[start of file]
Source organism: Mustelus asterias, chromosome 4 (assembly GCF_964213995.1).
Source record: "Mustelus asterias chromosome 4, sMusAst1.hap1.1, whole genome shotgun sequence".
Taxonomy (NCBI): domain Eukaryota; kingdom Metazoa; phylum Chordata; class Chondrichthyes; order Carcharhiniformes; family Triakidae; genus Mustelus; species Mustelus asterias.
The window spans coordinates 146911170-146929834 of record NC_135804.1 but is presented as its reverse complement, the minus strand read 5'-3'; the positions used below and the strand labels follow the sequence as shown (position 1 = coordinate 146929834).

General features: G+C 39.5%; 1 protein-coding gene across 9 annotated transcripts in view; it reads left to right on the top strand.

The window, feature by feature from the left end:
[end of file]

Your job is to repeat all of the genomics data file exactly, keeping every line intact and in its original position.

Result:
Source organism: Mustelus asterias, chromosome 4 (assembly GCF_964213995.1).
Source record: "Mustelus asterias chromosome 4, sMusAst1.hap1.1, whole genome shotgun sequence".
Taxonomy (NCBI): domain Eukaryota; kingdom Metazoa; phylum Chordata; class Chondrichthyes; order Carcharhiniformes; family Triakidae; genus Mustelus; species Mustelus asterias.
The window spans coordinates 146911170-146929834 of record NC_135804.1 but is presented as its reverse complement, the minus strand read 5'-3'; the positions used below and the strand labels follow the sequence as shown (position 1 = coordinate 146929834).

General features: G+C 39.5%; 1 protein-coding gene across 9 annotated transcripts in view; it reads left to right on the top strand.

The window, feature by feature from the left end: